Done with traveling. For now.

I’m back in ‘good, old‘ PRC. After the wonderful trip to Australia over the Spring Festival and my recent escape to the States (a separate post is in the making) I am ready to take a bit of a break from traveling. Not for long, mind you. I enjoy venturing out and exploring far too much to stop for any prolonged period of time. In fact, it looks likely that I’ll spend some of my summer break in Europe but for now, I’m back ‘at home‘, in Guangzhou.As soon as the plane touched down, definitely not after the engines have been switched off, I knew I was back in China. First thing you notice is the gray-ish, beige-ish sky. Unfortunately that seems to be a permanent fixture here. Even on a clear day, the sky jsut doesn’t have the same shade of blue you see in most places around the globe. So you noticed the depressing weather (that’s even before you got out of the plane and realized just how unbelievably damp and humid it is!) when it suddenly hits you-a total chaos inside the cabin! Now, Chinese are known for their somewhat debatable behaviour during travels but you don’t really understand the extend of the issue until you are actually inside that cabin and the plane’s wheels hit the ground.

You know how there are always a few people, who disobey the general rules of staying seated until the seat belts lights sign goes off? Or the ones, met with disapproving eyes of fellow travelers, who dare to reach for the overhead compartment before the plane even stops moving? Well, in China that is what EVERYONE does. I have yet to see a Chinese person NOT trying to get their luggage out whilst the plane’s taxing  or one actually listening to the flight attendants reminders about staying seated for the sake of everyone’s safety. Yes, I know that some of the notices we hear during the flight might seem a bit over-protective but I honestly believe there must exist a reason for them to have been introduced. My opinion is clearly not shared by fellow passengers, not the Chinese ones anyway.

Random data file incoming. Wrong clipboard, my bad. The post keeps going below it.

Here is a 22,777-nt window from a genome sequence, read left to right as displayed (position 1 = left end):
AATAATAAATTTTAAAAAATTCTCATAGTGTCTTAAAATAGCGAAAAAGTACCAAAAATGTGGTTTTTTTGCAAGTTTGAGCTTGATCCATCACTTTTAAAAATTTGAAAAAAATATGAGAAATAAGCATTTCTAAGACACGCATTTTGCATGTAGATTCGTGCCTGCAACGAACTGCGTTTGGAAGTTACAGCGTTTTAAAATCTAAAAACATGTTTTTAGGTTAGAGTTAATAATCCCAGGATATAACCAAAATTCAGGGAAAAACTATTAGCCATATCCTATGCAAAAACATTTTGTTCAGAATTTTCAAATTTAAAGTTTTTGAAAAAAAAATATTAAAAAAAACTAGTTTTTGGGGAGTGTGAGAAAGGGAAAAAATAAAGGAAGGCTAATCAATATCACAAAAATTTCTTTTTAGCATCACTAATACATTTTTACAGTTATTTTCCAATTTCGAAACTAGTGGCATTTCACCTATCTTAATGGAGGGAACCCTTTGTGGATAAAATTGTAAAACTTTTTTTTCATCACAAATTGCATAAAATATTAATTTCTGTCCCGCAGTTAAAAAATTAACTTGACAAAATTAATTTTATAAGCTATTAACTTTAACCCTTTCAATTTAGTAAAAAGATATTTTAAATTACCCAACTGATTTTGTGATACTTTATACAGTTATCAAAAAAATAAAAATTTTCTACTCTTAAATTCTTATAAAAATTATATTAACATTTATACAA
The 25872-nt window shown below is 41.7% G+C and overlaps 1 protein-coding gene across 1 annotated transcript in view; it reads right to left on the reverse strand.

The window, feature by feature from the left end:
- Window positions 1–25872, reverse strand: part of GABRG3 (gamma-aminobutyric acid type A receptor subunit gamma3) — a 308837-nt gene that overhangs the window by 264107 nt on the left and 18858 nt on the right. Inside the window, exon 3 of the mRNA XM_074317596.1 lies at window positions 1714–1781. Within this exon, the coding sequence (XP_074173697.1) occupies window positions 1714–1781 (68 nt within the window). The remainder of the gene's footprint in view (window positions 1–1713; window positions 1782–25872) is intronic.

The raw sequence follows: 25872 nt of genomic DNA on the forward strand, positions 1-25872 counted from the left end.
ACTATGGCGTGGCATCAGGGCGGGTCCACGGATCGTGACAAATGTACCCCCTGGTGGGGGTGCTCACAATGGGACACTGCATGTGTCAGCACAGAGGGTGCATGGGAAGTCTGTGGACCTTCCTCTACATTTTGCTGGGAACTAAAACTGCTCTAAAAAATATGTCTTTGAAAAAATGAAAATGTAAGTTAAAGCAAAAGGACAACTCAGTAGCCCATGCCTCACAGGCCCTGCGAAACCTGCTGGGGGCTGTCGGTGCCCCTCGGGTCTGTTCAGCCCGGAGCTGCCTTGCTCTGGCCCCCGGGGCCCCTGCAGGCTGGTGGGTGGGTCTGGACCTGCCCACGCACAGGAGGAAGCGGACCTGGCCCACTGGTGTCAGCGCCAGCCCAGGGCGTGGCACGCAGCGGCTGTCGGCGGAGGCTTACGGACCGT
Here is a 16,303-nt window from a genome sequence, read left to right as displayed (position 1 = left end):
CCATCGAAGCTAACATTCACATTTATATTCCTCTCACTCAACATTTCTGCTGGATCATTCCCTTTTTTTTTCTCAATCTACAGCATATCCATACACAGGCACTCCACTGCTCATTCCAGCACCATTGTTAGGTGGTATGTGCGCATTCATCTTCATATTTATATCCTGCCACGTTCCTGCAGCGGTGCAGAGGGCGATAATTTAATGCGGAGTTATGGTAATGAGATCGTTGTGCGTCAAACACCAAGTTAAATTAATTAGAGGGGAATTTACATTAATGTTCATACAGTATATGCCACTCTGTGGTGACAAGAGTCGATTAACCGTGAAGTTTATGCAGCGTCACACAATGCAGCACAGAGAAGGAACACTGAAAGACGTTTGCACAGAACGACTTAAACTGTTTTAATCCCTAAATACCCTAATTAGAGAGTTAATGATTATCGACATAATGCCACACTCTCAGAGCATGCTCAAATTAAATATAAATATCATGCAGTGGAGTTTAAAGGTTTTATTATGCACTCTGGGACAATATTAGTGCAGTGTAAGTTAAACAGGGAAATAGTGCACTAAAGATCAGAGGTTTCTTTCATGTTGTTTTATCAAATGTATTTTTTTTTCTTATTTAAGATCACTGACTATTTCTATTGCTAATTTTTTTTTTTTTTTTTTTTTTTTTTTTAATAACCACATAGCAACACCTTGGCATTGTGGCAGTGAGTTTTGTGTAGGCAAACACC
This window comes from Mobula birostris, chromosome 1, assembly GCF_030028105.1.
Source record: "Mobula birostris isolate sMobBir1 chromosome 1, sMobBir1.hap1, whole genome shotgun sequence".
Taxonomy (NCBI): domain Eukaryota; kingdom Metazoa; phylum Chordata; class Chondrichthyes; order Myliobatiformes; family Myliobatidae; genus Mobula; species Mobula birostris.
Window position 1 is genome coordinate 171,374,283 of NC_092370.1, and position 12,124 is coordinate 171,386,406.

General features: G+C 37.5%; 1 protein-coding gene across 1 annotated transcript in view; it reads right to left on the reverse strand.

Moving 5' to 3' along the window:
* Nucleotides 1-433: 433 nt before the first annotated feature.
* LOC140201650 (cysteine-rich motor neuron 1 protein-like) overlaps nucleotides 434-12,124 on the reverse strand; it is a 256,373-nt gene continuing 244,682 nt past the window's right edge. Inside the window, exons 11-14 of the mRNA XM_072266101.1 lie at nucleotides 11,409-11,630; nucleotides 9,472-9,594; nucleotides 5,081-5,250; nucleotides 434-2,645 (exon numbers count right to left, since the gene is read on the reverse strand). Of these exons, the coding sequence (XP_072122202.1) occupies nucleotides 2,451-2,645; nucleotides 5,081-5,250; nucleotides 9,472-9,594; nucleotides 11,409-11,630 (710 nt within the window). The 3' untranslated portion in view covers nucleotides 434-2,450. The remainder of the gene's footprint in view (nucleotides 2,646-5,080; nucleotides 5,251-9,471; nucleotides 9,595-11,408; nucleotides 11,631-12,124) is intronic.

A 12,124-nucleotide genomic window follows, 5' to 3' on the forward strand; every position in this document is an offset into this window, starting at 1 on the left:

The second the aircraft literally touches down, one is surrounded by the clicking sound of seat belts being opened and the tunes of tens of mobiles being turned on/ receiving messages. That’s followed by the life-and-death-like fight for hand-luggage stored in overhead compartments; as with everything in China-EVERYONE has to get their items first. It’s like suddenly every person is on a timer or is taking part in some sort of a ‘Who reaches the arrivals hall the quickest?’competition. I always wonder (at the stupidest things) what could be the reason for such manic rush.  It could be relatives waiting at the airport; perhaps you booked a taxi and don’t want to keep the driver waiting in case he, despite his assurances, gets fed up with waiting and leaves with another passenger (happened more than once) or maybe you just want to feel solid ground underneath your feet. It could be many things but either way, it still surprises me how desperate the Chinese are just to put the traveling experience behind them and get back to their normal routines. I’m not saying one should drag their feet, lag behind blocking others and hang unnecessarily around the airport, especially after a long flight and a night-time arrival, that’s just weird.